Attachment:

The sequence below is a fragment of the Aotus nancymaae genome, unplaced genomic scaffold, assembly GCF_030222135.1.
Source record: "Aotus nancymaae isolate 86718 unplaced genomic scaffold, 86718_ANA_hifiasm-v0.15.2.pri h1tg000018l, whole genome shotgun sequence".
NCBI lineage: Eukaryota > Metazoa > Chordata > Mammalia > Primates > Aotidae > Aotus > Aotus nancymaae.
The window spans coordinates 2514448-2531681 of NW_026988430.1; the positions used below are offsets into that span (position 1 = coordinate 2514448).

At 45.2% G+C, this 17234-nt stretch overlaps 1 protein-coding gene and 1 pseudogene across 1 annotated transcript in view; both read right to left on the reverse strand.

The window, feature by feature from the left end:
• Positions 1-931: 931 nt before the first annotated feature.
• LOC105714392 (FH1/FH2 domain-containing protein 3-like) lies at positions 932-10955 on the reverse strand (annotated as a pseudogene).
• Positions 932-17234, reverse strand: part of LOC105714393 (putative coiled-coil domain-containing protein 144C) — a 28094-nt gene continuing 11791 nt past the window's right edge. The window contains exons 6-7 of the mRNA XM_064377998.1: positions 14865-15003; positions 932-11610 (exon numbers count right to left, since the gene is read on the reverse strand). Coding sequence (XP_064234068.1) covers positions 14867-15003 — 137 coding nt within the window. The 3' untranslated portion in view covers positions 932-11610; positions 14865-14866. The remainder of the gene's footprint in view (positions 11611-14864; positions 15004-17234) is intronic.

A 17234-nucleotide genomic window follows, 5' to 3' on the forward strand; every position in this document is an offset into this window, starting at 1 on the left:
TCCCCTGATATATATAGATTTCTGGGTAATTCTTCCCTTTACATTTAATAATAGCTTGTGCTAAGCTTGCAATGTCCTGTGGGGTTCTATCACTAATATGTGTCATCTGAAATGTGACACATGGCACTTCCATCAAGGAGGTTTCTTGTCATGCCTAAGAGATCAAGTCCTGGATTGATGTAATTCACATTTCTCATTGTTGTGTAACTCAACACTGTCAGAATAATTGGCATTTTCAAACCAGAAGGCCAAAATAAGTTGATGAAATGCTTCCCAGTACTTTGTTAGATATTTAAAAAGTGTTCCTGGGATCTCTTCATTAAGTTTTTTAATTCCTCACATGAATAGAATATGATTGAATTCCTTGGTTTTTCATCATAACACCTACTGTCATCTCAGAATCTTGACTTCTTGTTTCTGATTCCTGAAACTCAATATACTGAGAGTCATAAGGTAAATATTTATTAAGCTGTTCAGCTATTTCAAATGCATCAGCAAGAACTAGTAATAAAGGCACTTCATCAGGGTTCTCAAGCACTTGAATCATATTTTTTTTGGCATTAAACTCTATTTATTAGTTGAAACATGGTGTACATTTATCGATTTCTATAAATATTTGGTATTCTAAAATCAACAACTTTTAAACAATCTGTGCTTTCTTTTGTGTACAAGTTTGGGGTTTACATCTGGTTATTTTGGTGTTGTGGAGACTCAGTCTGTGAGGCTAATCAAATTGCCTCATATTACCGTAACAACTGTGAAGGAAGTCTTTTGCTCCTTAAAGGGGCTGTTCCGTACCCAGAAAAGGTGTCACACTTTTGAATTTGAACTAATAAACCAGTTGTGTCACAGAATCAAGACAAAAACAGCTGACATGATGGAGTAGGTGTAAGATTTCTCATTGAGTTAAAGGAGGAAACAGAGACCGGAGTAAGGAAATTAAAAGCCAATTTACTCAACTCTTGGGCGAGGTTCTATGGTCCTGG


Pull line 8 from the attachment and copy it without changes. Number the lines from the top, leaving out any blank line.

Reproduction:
• LOC105714392 (FH1/FH2 domain-containing protein 3-like) lies at positions 932-10955 on the reverse strand (annotated as a pseudogene).